The DRG has a pivotal role in the pathophysiology of radicular pain. Pulsed radiofrequency treatment of the lumbar DRG in patients suffering lumbosacral radicular pain can reduce pain and the need for analgesic medication for a sustained length of time. PRF is based on neuromodulation on dorsal root ganglion; therapeutic principles are not fully understood, but the technique has shown promising results in many fields of application, including chronic post-surgical thoracic pain, chronic low back pain and chronic radicular pain. The fluoroscopy guidance allows an accurate location of target ganglion, ensuring high safety and efficacy profile of the whole procedure.
Lumbosacral radicular syndrome is characterized by a radiating pain in one or more lumbar or sacral dermatomes; it may or may not be accompanied by other radicular irritation symptoms and/or symptoms of decreased function. The annual prevalence in the general population, described as low back pain with leg pain traveling below the knee, lies between 9.9% and 25%. Also, the point prevalence (4.6–13.4%) and lifetime prevalence (1.2–43%) are very high, which means that lumbosacral radicular pain is presumably the most commonly occurring form of neuropathic pain.
Acute lumbosacral radicular pain completely or partially resolves in 60% of the patients within 12 weeks of onset. However, about 30% of the patients are still suffering from pain after 3 months to 1 year.
Dorsal root ganglia are large collections of neurons on the dorsal spinal roots. Ganglia are usually located in the intervertebral foramina, immediately lateral to the perforation of the dura mater by the roots. The first and second cervical ganglia lie on the vertebral arches of the atlas and axis, respectively. The sacral ganglia lie inside the vertebral canal, and the coccygeal ganglion usually lies within the dura mater.
Following peripheral nerve injury, ion channel modulation occurs leading to nociceptor sensitization, expansion of receptive fields, diminished central inhibition, increased neuronal excitability in the spinal cord and reorganization in the dorsal horn. Ion channel alterations that are in part responsible for these effects include proliferation of voltage-dependent sodium channels in the DRG, down regulation of voltage-gated potassium channels and increased expression of the calcium channel alpha-2 delta-1 subunit.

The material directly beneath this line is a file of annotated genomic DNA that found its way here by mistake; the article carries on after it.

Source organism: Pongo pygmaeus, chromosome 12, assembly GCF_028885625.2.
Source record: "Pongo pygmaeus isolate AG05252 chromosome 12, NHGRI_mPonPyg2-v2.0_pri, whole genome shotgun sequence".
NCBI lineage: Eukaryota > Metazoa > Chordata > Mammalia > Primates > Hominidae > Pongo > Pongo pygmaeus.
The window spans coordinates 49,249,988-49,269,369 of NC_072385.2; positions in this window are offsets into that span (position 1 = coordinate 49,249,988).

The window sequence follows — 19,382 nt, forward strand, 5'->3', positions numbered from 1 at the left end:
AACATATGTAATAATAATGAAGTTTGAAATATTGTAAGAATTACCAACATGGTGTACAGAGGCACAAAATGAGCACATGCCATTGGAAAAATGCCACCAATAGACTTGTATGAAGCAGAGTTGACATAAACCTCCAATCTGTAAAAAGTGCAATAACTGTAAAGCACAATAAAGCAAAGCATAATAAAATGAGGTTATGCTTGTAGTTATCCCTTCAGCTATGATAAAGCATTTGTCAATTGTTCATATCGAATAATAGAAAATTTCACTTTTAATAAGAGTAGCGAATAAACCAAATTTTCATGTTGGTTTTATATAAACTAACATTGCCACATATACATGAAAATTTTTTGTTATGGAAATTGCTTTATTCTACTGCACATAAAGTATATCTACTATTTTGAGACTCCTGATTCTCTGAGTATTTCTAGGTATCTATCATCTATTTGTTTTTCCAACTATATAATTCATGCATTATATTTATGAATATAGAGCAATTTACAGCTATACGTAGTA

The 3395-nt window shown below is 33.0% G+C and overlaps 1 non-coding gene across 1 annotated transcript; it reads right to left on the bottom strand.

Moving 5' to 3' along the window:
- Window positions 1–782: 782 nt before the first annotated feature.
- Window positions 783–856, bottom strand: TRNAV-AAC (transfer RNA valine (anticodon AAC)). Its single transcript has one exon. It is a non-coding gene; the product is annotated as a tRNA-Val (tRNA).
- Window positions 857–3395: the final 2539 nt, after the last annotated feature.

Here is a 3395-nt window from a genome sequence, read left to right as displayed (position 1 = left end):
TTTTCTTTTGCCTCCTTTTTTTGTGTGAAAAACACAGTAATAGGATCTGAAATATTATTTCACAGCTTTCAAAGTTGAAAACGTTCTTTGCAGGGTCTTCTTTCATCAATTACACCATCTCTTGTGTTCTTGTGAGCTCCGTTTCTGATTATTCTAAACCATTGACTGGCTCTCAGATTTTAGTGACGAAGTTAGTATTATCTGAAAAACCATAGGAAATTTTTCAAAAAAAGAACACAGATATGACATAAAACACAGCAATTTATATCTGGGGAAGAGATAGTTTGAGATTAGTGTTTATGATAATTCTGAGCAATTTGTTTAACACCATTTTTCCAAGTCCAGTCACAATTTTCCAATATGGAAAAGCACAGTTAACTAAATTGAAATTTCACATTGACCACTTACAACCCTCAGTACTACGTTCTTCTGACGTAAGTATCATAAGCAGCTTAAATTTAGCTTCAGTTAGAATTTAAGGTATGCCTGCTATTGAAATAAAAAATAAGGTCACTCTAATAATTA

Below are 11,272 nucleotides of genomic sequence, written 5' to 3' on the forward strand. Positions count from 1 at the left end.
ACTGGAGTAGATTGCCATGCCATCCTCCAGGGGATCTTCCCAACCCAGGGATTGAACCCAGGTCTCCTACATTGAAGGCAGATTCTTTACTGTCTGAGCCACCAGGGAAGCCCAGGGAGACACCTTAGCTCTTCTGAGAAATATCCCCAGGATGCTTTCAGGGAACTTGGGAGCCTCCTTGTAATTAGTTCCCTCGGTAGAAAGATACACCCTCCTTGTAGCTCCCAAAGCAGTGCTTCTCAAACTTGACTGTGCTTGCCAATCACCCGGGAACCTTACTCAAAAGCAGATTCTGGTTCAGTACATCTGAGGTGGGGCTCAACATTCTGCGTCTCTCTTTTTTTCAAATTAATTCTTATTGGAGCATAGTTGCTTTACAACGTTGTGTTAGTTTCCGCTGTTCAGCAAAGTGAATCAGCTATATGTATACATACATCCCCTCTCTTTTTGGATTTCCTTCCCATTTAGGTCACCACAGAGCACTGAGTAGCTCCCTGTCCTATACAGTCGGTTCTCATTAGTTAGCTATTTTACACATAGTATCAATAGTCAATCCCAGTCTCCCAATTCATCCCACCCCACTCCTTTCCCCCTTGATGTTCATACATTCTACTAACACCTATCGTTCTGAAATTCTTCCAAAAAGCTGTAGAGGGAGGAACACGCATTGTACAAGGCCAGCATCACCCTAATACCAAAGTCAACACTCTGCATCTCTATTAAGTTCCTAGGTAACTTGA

A growing body of literature supports a relationship between peripheral nerve injury and sympathetic sprouting in the DRG. Hyperexcitability and ectopic firing occur not only at the site of injury, but also in DRG cell bodies The end result of these changes is peripheral and central sensitization, manifesting as spontaneous pain, hyperalgesia, and allodynia.
Pulsed radiofrequency (PRF) was developed as a modification of the well-known radiofrequency ablation treatment. In conventional radiofrequency ablation, a high frequency alternating current is used to produce coagulative necrosis of the target nerve tissue without any selectivity for nociceptive fibers. However, in PRF, a current in short (20 msec) high voltage bursts is followed by silent phases (480 msec) which allow for heat dissemination, keeping the target tissue temperature controlled below 42°C. The mechanisms via which PRF causes analgesia are still not clearly understood, but laboratory experiments have highlighted some possible ways in which it might act, including its effects on neuropathic pain. Clinical use of PRF has been expanding, despite there being limited evidence of clinical efficacy in the form of randomized controlled trials (RCTs).
Chronic lumbar radicular (CLR) pain is a term used to describe neuropathic pain symptoms in the distribution of a particular lumbar nerve root due to disc protrusion, spinal stenosis, facet hypertrophy, or fibrosis after previous surgery. The pathophysiology of CLR pain involves mechanical, inflammatory, and immunologic factors that affect the function of the dorsal root ganglion (DRG).
The procedure is usually done on a daycase basis. The procedure is performed under fluoroscopic guidance to ensure accuracy of needle placement. A special RF needle is positioned close to the dorsal root ganglion at the appropriate level and sensory stimulation with 50 Hz is applied to confirm accurate positioning of the needle. Motor stimulation at 2 Hz is used to determine a threshold 1.5–2.0 times greater than the sensory threshold to avoid placement near the anterior nerve root. Pulsed radiofrequency is applied for 10 minutes at 45V with tissue temperature maintained at 42°C. Small amount of local anaesthetic is injected around the DRG at the end of the procedure.
Pain relief from the procedure may last between 6 months to 2 years, though this may not always be the case. Patients need to be aware that the outcome of the procedure is variable and they may not receive the desired benefits. Similarly, they must be aware of the transient nature of the therapeutic benefits and that they may need repeated injections.
Complications are rare with pulsed radio frequency treatments. However, as with any procedure, there are inherent risks including failure of procedure, bruising, infection, hepatoma and nerve injury. The procedure can cause a temporary flare of pain and any benefit from the procedure may not be evident for up to 8 weeks following treatment.